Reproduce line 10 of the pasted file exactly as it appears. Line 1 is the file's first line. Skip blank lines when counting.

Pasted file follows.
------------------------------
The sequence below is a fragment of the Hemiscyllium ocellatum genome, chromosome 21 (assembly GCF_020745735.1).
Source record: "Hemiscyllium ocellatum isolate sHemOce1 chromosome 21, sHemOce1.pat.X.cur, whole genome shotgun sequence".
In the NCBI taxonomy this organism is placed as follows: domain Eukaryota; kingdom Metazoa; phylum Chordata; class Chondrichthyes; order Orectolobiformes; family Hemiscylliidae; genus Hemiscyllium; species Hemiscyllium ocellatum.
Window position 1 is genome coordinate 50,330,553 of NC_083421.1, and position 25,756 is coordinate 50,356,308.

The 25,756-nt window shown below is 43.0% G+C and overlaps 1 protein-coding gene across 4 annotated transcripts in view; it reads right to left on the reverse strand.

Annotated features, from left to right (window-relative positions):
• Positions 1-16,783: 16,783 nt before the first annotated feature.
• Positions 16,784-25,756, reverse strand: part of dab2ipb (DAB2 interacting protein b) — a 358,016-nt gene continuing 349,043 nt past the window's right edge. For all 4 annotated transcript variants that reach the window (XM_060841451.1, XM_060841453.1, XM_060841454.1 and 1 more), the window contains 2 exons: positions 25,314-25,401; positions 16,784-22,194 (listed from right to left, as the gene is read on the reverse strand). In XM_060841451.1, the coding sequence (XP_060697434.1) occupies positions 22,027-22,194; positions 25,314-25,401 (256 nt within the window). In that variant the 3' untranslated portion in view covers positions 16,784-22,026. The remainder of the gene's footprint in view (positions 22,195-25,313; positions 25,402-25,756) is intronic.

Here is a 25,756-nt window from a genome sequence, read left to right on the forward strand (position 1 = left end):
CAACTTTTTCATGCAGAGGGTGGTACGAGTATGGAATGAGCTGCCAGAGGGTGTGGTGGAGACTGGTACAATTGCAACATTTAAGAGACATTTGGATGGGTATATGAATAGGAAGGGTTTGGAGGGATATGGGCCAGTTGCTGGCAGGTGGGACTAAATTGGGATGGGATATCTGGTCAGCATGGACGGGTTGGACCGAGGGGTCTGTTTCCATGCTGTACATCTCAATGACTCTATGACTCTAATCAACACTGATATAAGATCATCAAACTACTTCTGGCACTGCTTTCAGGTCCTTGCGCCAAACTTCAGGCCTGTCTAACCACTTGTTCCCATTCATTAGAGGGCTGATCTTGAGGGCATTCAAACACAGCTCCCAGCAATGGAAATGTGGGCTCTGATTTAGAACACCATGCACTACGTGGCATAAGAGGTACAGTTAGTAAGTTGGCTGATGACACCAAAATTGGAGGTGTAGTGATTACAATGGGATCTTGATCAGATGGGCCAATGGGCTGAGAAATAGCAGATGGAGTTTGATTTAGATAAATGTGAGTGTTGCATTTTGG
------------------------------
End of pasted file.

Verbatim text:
CAACTTTTTCATGCAGAGGGTGGTACGAGTATGGAATGAGCTGCCAGAGGGTGTGGTGGAGACTGGTACAATTGCAACATTTAAGAGACATTTGGATGGGTATATGAATAGGAAGGGTTTGGAGGGATATGGGCCAGTTGCTGGCAGGTGGGACTAAATTGGGATGGGATATCTGGTCAGCATGGACGGGTTGGACCGAGGGGTCTGTTTCCATGCTGTACATCTCAATGACTCTATGACTCTAATCAACACTGATATAAGATCATCAAACTACTTCTGGCACTGCTTTCAGGTCCTTGCGCCAAACTTCAGGCCTGTCTAACCACTTGTTCCCATTCATTAGAGGGCTGATCTTGAGGGCATTCAAACACAGCTCCCAGCAATGGAAATGTGGGCTCTGATTTAGAACACCATGCACTACGTGGCATAAGAGGTACAGTTAGTAAGTTGGCTGATGACACCAAAATTGGAGGTGTAGTGATTACAATGGGATCTTGATCAGATGGGCCAATGGGCTGAGAAATAGCAGATGGAGTTTGATTTAGATAAATGTGAGTGTTGCATTTTGG